The Pick: Love From Afar, a haunting tale of longing that occasionally masquerades as a circus act
To say the Canadian Opera Company’s production of Love From Afar has a lot going on would be a bit of an understatement. This particular take on Finnish composer Kaija Saariaho’s 2000 opera—about a medieval poet who falls in love with a faraway woman he’s never seen—was directed by Daniele Finzi Pasca, a Cirque du Soleil alum, and the result is like a less flashy, opera-fied version of the troupe’s Michael Jackson Immortal show. Before the singing even begins, a shimmering sheet of blue silk flies over the audience. Then there are the cartwheeling tumblers, the dazzling video projections, and Russell Braun hanging in a suspended throne that looks like Glinda’s bubble from Wicked. It’s almost enough to distract you from the music.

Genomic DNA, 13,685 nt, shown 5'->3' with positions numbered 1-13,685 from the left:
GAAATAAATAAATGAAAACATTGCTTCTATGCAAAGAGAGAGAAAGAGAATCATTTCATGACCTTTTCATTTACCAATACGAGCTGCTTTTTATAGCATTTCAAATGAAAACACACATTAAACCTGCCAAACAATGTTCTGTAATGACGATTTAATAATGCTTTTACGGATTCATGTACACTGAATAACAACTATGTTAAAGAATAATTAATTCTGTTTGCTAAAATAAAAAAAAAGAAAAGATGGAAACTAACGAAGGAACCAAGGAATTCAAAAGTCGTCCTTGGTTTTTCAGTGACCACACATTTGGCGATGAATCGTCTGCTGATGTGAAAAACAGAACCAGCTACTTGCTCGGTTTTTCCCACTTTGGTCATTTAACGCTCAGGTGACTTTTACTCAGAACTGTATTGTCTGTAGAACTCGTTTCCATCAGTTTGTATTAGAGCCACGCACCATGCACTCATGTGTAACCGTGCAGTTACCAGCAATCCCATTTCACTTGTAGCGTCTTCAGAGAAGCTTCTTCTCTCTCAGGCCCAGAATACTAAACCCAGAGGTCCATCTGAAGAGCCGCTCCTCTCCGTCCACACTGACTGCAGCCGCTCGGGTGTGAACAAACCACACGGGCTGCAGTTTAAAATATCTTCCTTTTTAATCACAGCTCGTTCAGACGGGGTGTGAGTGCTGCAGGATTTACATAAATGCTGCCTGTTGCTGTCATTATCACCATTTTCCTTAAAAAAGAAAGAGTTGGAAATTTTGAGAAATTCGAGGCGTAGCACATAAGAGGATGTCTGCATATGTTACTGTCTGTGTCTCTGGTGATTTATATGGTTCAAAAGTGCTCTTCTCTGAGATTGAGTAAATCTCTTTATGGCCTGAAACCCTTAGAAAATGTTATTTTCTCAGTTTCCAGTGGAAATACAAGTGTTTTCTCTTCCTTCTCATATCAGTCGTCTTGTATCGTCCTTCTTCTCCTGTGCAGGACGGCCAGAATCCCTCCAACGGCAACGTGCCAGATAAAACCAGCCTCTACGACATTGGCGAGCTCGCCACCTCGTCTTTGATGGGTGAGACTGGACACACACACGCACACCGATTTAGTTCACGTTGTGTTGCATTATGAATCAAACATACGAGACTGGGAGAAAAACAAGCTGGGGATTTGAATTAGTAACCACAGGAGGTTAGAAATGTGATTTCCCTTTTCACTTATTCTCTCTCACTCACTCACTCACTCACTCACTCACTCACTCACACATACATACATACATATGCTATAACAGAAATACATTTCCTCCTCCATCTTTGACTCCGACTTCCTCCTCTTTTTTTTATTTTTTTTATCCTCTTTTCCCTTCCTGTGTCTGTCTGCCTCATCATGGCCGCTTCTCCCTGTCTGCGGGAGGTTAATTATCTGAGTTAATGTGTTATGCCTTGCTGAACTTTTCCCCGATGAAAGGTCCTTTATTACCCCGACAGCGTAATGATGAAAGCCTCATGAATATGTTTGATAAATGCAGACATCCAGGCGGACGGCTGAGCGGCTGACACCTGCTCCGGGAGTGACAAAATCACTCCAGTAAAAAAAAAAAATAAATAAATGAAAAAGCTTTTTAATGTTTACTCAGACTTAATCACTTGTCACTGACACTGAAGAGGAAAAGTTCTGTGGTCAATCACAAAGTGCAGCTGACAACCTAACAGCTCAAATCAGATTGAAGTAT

Luckily, Saariaho’s score is so hauntingly evocative that the elaborate stage sets fade into the background as the lush sound takes the spotlight. Saariaho is influenced by Wagner and Debussy, but her musical language is entirely contemporary. It combines traditional instruments with electronic sounds, creating dissonant, totally counterintuitive orchestrations that wail, pierce and moan. While the clownish set pieces can sometimes feel curiously dislocated from the plot, Saariaho’s swirling orchestral motifs capture the almost masochistic pleasure of idealized, unrequited love. The singers—Braun as the poet, soprano Erin Wall, the standout, as his love interest and mezzo Krisztina Szabó as their intermediary—float above, their spare melodies emphasizing the exquisite pain of their emotional torment. Sure, the COC’s production is great to look at—but sometimes it’s even better with your eyes closed.
The details: To Feb. 22. $133–$161. Four Seasons Centre for the Performing Arts, 145 Queen St. W., coc.ca